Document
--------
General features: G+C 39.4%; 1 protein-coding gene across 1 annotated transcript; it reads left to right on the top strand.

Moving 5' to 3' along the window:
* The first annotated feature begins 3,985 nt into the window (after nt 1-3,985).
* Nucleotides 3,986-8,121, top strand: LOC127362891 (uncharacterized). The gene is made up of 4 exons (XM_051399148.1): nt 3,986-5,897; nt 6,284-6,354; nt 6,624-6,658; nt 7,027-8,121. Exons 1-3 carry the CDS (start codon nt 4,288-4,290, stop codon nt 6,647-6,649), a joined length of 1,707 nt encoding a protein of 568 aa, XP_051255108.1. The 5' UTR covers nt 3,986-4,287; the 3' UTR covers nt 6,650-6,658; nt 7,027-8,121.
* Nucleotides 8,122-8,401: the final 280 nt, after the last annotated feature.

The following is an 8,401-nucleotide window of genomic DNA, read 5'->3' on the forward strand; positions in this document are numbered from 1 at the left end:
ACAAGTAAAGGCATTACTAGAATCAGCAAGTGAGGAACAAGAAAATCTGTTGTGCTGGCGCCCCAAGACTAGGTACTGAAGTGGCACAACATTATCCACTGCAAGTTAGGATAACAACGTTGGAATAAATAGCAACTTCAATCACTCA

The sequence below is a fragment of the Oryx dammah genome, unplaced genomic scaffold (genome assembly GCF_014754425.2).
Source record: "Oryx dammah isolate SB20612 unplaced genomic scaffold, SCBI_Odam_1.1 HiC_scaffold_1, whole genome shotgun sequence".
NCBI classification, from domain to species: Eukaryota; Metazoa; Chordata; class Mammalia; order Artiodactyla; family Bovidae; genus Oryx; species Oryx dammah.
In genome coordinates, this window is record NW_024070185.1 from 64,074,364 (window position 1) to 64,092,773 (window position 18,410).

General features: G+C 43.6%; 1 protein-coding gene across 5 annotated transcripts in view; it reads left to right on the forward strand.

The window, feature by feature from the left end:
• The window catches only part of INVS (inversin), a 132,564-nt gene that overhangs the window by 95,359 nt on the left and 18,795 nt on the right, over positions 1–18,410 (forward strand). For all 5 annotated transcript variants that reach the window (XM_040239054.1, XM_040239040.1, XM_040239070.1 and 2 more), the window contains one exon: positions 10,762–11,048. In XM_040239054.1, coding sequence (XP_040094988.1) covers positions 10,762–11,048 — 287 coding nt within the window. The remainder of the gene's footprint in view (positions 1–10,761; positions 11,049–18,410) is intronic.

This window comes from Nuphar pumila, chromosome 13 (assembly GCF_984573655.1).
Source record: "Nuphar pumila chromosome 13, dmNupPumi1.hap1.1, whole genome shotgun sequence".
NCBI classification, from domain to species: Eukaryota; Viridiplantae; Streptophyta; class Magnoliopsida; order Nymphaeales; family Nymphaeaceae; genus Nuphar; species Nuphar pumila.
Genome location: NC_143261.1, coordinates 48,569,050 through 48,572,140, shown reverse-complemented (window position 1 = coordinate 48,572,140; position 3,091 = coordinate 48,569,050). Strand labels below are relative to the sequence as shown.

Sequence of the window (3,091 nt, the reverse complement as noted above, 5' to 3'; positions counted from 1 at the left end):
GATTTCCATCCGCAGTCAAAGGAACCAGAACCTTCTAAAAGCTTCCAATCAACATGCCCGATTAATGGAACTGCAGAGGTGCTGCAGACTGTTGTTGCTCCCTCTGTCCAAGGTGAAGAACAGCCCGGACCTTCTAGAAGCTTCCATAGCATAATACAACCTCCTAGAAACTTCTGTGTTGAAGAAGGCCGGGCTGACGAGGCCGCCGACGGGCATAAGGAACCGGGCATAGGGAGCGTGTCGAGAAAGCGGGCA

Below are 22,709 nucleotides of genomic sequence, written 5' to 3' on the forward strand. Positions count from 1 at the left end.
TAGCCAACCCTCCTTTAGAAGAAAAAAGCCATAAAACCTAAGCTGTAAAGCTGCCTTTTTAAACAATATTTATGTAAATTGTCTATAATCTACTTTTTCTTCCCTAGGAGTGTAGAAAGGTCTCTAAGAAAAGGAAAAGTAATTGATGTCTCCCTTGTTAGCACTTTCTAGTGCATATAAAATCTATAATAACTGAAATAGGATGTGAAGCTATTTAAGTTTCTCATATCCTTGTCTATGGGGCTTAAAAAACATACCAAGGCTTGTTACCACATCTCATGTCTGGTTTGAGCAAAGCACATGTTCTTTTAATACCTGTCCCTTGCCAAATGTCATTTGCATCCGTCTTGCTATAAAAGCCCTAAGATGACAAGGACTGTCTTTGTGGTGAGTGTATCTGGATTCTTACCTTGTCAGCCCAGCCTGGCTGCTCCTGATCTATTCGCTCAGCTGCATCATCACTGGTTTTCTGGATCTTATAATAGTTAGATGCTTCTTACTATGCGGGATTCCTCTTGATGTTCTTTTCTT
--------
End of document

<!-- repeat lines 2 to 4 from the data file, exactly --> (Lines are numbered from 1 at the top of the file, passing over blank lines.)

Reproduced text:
Moving 5' to 3' along the window:
* The first annotated feature begins 3,985 nt into the window (after nt 1-3,985).
* Nucleotides 3,986-8,121, top strand: LOC127362891 (uncharacterized). The gene is made up of 4 exons (XM_051399148.1): nt 3,986-5,897; nt 6,284-6,354; nt 6,624-6,658; nt 7,027-8,121. Exons 1-3 carry the CDS (start codon nt 4,288-4,290, stop codon nt 6,647-6,649), a joined length of 1,707 nt encoding a protein of 568 aa, XP_051255108.1. The 5' UTR covers nt 3,986-4,287; the 3' UTR covers nt 6,650-6,658; nt 7,027-8,121.